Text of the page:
The biggest conclusion that John Hart draws from his impressive survey of late twentieth century Catholic writings about the environment is that, with a few important exceptions, Catholic thinkers were profoundly anthropocentric. That is to say, they put humans in a special category, at the pinnacle of creation and maybe even a little above it, not as a people who are part of and profoundly dependent upon the natural world. Hart writes that “a significant reason for the devastation of Earth in predominantly Christian nations has been that the planet often has been viewed solely as a place of temporary pilgrimage, a short-term place of preparation for a life to come, the context of the human hope for and working out of “salvation.” Additionally, people have been regarded as being above all creatures. For both reasons, Earth and Earth’s creatures were seen as having no value except as they were needed temporarily by humankind.” Hart notes that such hierarchical notions are peripheral to the faith, much as the Ptolemaic model of the universe once was, and hopes that we will shift our ideology “from superiority of place to mutuality in roles.”
Hart’s approach to Catholic theology in What Are They Saying About Environmental Theology? (2004) is sympathetic yet critical, and he shows us the bad as well as the good. In particular, Hart recognizes that taking an anthropocentric approach to the environmental crisis does have its advantages. Everything I know about the way that climate change and environmental stressors have historically produced conflict between people, as groups fight over increasingly scarce resources, suggests that the same thing will happen again. It strikes me as inevitable that the earth will witness horrific conflict on a global scale at some stage during my daughter’s lifetime. And as in all wars, it is the poor who will suffer. In the words of Pope John Paul II, “the earth is ultimately a common heritage, the fruits of which are for the benefit of all. … It is manifestly unjust that a privileged few should continue to accumulate excess goods, squandering available resources, while masses of people are living in conditions of misery at the very lowest level of subsistence.”
The Brazilian theologian Leonardo Boff writes that “social injustice leads to ecological injustice, and vice-versa.” Boff quotes C.S. Lewis, who said that human dominance over nature is really the “power exercised by some people over others, using nature as a tool.” Another Brazilian, this time a Sister of Our Lady known as Ivone Gebara, notes that the struggle for environmental justice is “the struggle for survival in which innumerable people in my country, especially women and children, continue to be immersed.” A pastoral statement issued by bishops in the United States in 1991 entitled Renewing the Earth repeatedly reminds us that the fate of the planet is also that of its people: “At its core the environmental crisis is a moral challenge. It calls us to examine how we use and share the goods of the earth, what we pass on to future generations and how we live in harmony with God’s creation.” Solidarity with the poor, they write, “requires sacrifices of our own self-interest for the good of others and of the earth we share.”
The bishops’ challenge is a good one, but it is one that I think humanity will fail. How then do you raise a child, knowing that before she dies she will witness some of the most cataclysmic wars the world has ever known? Did John Connor’s mother do the right thing when she began teaching her young son survival skills and weapons training in Terminator 2? I don’t think so. My preference would be that of Pope John Paul II, who said that “an education is ecological responsibility is urgent: responsibility for oneself, for others, and for the earth.” How does one live well in a time of conflict? By acting justly, loving mercy, and walking humbly with our God (Micah 6:8). It will mean not imagining that you are the only person who matters on this planet. As God told Israel through the prophet Amos, “‘Are you not like the Ethiopians to me, O men of Israel?’ says the Lord. ‘Did I not bring the Israelites from the land of Egypt as I brought the Philistines from Caphtor and the Arameans from Kir?'” (Amos 9:7). Everyone has a right to life. Living in a time of ecological crisis will also necessitate being in solidarity with the poor and with the land. Marcelo de Barros and José Luis Caravias write that a spirituality of the land is “the experience of this road of following Jesus and communion with the God living in the practice of the struggle for the land and of the movement of the rural workers for their liberation and for the divine right they have to live in this land of our continent and to draw from it the sustenance of life.”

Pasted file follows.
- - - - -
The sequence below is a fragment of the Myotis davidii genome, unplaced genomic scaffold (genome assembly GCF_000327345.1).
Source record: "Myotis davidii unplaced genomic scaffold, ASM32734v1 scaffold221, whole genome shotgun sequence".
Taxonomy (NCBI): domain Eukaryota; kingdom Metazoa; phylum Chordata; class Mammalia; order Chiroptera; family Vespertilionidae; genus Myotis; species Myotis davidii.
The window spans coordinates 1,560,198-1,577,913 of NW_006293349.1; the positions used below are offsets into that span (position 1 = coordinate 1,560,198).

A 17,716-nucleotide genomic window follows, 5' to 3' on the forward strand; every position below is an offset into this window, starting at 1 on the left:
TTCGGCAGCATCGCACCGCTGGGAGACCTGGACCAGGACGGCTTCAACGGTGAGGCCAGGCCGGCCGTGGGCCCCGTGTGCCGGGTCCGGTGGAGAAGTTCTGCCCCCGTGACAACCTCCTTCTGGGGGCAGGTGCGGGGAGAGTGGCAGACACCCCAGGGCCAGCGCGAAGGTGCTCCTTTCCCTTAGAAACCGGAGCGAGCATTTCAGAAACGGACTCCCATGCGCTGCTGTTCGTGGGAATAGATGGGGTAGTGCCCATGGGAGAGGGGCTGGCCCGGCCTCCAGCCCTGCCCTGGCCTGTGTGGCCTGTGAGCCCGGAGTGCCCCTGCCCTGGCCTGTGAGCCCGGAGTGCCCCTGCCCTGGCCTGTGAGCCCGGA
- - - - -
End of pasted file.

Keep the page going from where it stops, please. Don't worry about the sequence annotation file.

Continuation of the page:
How do you instill values like this in a child? I’m not sure. Through prayer, perhaps, as Saint Monica (331-387), Augustine’s mother, did for him. But also by modelling this in your own life. I am a work in progress, but so is creation itself. John Haught writes that “if through faith we can interpret the totality of nature as a great promise, we may learn to treasure it not simply for its sacramental transparency to God but also because it carries in its present perishable glory the seeds of a final, eschatological flowering.” The earth is incomplete and is still being redeemed. As we struggle to move beyond our own selfish, limited perspectives and desires, creation too struggles to bear the burdens that we place upon it. We must face the future together with the earth, with the confidence that Christ Jesus suffers together with us and will ultimately renew creation according to His good pleasure. May God give us, our children, and our children’s children the strength and wisdom to walk this narrow path He has placed before us.